The end of 1915 had not brought a decisive victory for the Central Powers on the Eastern Front. Falkenhayn had never thought it would; for him it would always be a sideshow. He could not envisage any circumstances under which the Russians had enough of their men destroyed to force surrender; nor could he imagine which tactical objectives or cities would have to be captured to make the Russians give up. His troops had captured Warsaw without a flicker of defeatism from the Russians.

As a student of military history, the German Chief of General Staff knew enough not to push on toward Moscow; that way lay only madness and defeat. Falkenhayn had only ever turned to the Eastern Front in order to bolster the Austrians. With the Russians momentarily cowed, the Bulgarians on the side of the Central Powers and the Serbs seemingly defeated, his mind turned to the Western Front. Once again the troop trains began to move the German divisions, this time from east to west.

The plan to cripple Russia seemed to have succeeded, and as the autumn rains began, Falkenhayn started returning troops to the west.

Most of Russian Poland had been lost, but the territory of historic Russia remained intact and so, too, did the substance of the Tsar's army. It had suffered great losses, nearly a million dead, wounded and missing, while three-quarters of a million prisoners had been captured by the enemy.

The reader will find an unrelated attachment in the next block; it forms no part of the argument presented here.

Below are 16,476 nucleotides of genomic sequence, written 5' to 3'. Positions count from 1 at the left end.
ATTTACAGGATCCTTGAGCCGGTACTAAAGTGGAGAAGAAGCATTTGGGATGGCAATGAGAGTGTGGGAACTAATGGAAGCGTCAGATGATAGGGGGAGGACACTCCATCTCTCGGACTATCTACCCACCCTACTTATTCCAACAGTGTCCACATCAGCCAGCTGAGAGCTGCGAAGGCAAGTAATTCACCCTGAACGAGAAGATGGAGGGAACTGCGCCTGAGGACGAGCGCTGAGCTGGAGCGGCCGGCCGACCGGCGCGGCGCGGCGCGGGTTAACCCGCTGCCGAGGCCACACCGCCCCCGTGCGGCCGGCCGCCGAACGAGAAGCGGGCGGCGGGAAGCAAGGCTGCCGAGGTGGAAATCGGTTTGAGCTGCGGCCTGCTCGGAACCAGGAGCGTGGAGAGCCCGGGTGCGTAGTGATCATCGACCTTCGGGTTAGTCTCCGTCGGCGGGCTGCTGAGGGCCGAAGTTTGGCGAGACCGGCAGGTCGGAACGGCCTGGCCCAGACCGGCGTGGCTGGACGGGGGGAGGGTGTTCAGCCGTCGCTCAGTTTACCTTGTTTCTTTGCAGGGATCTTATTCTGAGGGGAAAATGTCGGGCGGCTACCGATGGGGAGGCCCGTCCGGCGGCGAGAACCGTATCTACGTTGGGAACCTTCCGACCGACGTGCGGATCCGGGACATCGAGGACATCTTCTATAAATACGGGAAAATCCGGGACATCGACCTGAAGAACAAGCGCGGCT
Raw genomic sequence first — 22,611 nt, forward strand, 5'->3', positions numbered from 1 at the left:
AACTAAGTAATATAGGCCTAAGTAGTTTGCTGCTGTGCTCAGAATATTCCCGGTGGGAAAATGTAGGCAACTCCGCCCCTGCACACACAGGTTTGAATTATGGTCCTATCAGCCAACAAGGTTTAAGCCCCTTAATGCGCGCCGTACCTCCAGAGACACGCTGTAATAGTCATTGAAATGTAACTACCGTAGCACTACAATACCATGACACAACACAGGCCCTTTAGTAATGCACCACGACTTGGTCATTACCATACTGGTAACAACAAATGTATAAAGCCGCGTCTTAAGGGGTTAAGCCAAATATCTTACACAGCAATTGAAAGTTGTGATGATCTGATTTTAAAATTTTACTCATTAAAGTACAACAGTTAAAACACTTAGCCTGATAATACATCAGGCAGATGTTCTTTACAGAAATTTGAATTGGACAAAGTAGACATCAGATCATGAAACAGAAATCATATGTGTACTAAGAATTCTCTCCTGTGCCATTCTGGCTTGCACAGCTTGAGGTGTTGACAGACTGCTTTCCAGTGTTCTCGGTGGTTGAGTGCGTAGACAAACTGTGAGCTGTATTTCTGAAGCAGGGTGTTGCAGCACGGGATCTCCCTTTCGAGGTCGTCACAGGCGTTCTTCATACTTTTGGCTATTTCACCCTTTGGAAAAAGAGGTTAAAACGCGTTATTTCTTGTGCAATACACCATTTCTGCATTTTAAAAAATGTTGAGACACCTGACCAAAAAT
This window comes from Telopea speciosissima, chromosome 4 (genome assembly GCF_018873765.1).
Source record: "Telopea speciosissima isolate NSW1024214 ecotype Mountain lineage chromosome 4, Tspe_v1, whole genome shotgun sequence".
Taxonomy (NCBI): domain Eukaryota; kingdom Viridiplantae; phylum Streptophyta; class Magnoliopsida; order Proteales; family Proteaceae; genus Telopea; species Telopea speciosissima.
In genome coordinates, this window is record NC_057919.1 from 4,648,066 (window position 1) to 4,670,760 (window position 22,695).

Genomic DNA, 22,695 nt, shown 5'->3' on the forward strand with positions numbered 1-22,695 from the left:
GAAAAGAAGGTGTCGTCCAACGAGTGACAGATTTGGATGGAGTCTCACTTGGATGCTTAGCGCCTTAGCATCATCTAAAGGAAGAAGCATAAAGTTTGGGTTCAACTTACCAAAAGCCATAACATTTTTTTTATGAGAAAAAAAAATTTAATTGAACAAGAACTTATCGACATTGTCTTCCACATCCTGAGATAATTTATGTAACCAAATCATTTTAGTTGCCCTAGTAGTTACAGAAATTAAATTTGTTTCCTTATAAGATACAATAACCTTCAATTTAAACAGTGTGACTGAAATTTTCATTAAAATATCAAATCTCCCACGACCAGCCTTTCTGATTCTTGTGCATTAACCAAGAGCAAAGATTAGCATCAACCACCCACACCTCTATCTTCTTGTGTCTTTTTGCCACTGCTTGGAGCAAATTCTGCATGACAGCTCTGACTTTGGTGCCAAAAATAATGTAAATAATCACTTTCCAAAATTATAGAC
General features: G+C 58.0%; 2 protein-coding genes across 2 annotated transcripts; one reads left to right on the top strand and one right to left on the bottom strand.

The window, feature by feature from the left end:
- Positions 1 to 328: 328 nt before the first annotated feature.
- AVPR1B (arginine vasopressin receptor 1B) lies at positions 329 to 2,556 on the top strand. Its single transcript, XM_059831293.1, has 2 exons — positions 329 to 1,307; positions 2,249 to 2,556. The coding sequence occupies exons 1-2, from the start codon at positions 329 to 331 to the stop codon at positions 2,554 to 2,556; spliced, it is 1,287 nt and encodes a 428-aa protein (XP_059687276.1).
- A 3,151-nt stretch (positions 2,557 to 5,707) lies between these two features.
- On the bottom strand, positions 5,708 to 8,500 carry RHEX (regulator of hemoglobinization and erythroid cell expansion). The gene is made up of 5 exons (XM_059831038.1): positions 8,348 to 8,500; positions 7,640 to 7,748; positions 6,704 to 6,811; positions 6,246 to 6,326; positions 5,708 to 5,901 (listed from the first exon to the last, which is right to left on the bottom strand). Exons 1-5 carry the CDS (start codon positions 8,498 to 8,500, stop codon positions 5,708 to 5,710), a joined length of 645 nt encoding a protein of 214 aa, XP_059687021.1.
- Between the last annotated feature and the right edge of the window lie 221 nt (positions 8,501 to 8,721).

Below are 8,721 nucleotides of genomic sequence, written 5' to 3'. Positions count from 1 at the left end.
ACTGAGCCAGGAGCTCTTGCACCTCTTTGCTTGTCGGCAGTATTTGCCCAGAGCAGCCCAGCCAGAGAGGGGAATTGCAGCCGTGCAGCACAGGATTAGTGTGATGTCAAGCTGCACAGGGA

The Russian Army had unwisely defended the fortresses of Novogeorgevisk west of Warsaw, where huge quantities of equipment passed into German hands, and it had also lost the fortresses of Ivangorod on the Vistula, Brest-Litovsk on the Bug and Grodno and Kovno on the Niemen, all defending crossings over river lines that formed traditional lines of resistance in the otherwise featureless Polish plain. Generals had been sacked by the score, some imprisoned for dereliction of duty in the face of the enemy.

The hope that Russia might seek terms had proved illusory. All three Entente powers had pledged themselves not to make a separate peace under a pact signed in London, and the Western allies had promised Russia the long-sought prize of Constantinople and control of the straits if the Entente won the war.